Tuesday, February 26, 2013

Urban Combat Scenery: What Do You Think?

Dear Reader,

First of all, a major shout out to our loyal fans who have now pushed us over 18,000 views! :)  Seeing the interest you all are generating in our site keeps us going, so thank you for that, :)  I thought about not doing another scenery post (as I'm badly wanting to get some battle reports in), but as we head into 10 days before the TMAT Grand Tournament, I thought it would help you all (and the other competitors) to see some of my ideas for an urban combat board.  After hours of painting, lots of shuffling things around, and carefully measuring out parameters for how the scenery would work, I came up with a rough sketch that will serve as a guide for how the field could be setup for a tournament game.

For the walkthrough today, Captain Terrek and his troop of Osgiliath Veterans have graciously allowed me to use them for demo purposes, and they will be joined by random members of my Chill of Angmar list (just to spice things up).  I hope that you find this walkthrough helpful for how I'm envisioning the dynamics of the board to work.

Setting: The forces of Good and Evil have been locked in siege combat for weeks.  The final assault is approaching, and victory will be determined within the rubble.  The camera pans back for a wide shot:


And we have what remains of the town!  As you'll notice, I varied the board into a more "open" section (the lower half) and a more "closed" section (the top half), to give outlets for various styles of play, depending on the force.  The five warriors at the bottom also show you the length of the coffee stirrers that you'll see in the post: they are around 5.25" long (almost 5.5").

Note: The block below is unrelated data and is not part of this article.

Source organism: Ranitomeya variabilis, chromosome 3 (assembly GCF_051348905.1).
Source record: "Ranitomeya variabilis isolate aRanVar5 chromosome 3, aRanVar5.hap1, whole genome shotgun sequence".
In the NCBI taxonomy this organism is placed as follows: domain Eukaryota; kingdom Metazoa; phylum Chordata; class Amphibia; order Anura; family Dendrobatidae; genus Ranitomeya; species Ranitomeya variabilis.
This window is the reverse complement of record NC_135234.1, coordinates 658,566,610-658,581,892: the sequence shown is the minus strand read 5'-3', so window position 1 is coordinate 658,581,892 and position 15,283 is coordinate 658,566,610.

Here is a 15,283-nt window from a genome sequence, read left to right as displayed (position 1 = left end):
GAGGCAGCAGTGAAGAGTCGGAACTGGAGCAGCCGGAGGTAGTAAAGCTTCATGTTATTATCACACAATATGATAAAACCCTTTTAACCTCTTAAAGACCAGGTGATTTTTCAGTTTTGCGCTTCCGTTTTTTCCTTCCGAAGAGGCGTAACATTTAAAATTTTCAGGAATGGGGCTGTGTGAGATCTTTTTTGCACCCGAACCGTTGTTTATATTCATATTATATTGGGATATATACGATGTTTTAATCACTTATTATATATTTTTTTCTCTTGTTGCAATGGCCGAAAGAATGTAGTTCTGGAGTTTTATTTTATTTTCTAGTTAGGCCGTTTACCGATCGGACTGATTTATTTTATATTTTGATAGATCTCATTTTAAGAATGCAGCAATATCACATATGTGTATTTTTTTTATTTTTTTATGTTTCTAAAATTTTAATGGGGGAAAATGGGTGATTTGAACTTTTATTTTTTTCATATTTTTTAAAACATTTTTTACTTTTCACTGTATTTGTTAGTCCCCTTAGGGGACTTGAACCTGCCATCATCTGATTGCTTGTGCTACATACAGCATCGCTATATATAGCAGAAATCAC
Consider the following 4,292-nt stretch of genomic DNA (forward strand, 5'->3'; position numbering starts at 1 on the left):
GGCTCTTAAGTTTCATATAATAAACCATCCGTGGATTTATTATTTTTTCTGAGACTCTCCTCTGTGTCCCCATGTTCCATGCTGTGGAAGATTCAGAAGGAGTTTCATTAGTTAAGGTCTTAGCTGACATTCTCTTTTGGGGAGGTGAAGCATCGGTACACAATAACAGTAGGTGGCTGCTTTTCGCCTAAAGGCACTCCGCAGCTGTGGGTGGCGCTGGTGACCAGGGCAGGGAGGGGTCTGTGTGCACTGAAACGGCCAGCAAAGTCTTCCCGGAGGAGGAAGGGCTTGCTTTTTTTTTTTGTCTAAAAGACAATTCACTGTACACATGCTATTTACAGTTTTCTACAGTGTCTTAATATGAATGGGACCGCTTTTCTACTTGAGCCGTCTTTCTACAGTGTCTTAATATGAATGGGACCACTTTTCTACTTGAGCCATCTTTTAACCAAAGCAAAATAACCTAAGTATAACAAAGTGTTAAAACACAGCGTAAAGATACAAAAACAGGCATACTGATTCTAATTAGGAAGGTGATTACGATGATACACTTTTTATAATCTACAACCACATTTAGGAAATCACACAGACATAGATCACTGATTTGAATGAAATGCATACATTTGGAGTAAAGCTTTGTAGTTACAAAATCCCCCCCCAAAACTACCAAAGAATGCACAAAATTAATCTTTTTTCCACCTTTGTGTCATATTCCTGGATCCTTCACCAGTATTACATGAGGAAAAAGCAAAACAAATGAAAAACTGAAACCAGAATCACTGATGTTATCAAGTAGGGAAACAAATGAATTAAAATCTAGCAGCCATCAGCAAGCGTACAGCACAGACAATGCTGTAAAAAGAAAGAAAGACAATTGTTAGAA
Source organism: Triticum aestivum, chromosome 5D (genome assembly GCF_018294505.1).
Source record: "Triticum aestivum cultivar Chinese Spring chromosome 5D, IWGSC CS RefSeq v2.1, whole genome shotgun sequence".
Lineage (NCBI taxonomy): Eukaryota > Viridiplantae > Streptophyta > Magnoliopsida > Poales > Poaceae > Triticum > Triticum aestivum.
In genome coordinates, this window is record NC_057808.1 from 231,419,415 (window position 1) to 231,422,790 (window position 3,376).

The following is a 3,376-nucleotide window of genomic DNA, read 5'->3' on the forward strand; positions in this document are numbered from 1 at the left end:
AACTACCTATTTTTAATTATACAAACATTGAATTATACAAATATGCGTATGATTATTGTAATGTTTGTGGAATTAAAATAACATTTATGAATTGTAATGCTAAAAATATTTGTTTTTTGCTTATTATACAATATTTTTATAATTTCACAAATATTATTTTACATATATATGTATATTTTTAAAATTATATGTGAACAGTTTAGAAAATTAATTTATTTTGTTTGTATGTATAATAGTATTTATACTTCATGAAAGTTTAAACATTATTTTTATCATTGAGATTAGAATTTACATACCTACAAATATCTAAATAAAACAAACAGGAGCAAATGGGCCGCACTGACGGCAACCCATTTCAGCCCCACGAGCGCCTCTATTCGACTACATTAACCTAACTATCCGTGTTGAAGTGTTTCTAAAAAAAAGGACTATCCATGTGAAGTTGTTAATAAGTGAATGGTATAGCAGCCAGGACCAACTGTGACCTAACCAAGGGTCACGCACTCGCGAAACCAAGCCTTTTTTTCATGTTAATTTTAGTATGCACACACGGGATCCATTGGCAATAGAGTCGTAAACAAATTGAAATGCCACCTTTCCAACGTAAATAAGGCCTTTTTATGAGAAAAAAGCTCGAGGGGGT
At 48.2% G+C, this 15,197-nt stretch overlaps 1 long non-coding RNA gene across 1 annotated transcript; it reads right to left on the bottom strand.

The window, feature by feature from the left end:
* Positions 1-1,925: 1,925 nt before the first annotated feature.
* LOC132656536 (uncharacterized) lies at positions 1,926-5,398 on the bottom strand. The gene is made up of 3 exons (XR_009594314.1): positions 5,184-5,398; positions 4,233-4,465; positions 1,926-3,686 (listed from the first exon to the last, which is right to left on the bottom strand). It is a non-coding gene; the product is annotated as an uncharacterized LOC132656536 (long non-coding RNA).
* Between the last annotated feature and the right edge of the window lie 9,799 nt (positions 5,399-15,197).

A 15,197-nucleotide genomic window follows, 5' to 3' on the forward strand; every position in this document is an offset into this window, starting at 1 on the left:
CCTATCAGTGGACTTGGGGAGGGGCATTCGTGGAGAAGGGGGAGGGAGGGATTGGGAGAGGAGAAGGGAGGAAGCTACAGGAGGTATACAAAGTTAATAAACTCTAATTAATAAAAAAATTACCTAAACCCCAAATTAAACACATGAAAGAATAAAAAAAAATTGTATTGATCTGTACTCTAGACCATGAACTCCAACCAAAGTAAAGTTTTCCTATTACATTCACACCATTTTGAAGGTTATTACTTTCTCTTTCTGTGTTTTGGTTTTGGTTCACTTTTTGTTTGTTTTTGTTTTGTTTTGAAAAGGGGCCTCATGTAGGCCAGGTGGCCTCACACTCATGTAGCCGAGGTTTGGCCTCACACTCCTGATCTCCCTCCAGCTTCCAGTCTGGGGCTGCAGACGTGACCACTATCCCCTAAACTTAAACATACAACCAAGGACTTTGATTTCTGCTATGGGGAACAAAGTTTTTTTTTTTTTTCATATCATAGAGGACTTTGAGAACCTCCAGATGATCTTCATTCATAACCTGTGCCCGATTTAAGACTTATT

As you can see, the board does not use all of my terrain pieces.  I've set aside various pieces either for other boards that may want some additional flavor, or in case we believe that the scenery is too sparse, and we would like more walls.  All of the pieces except for the smial could work in this scenario, so we have a lot of options.  The board is setup with the following parameters in play:

  • Scenery is 8" away from the left and right board edges, and 4" away from the top and bottom board edges (which you can see from the tape measure in the first picture)
  • A wide road (at least 4" wide) goes cleanly through the center of the city, giving ease of access for mounts of almost every size (we'll talk about Mumakil in a bit)
  • The bridge is in the center of the map

Other than that, I didn't give myself any parameters in how to plan the city.  For this setup, I decided to create four separate segments of town.  We'll go around and view each part in turn:

1.  The Courtyard
For the courtyard, my theory was to create a space near the gate where horses could be watered, people could gather, and a random statue could look stoicly down on those who did the former two.  The statues are also conveniently posted in five spots in the town: one in each quadrant, and the fifth on the bridge (more on that in a bit).  This is not required, but in case we wanted to do a Domination game here, I have some thoughts on that later.

The courtyard represents one of the most open portions of the battlefield.  The battlements of the barracks look down on the courtyard, and the space would be a terrible place to be caught in a firefight.  The barracks, on the other hand, is quite the contrary.

2.  The Barracks
The barracks represents the hold of strength in the city, and rightly connects to the bridge that leads into the more domesticated part of town.  Within this area, we find rubble from the bombardment (as the bombardment would likely have been the heaviest here), as well as strong fortifications and open archways for ease of access.  I've been thinking about making weapons racks, so we'll see what the next 10 days bring.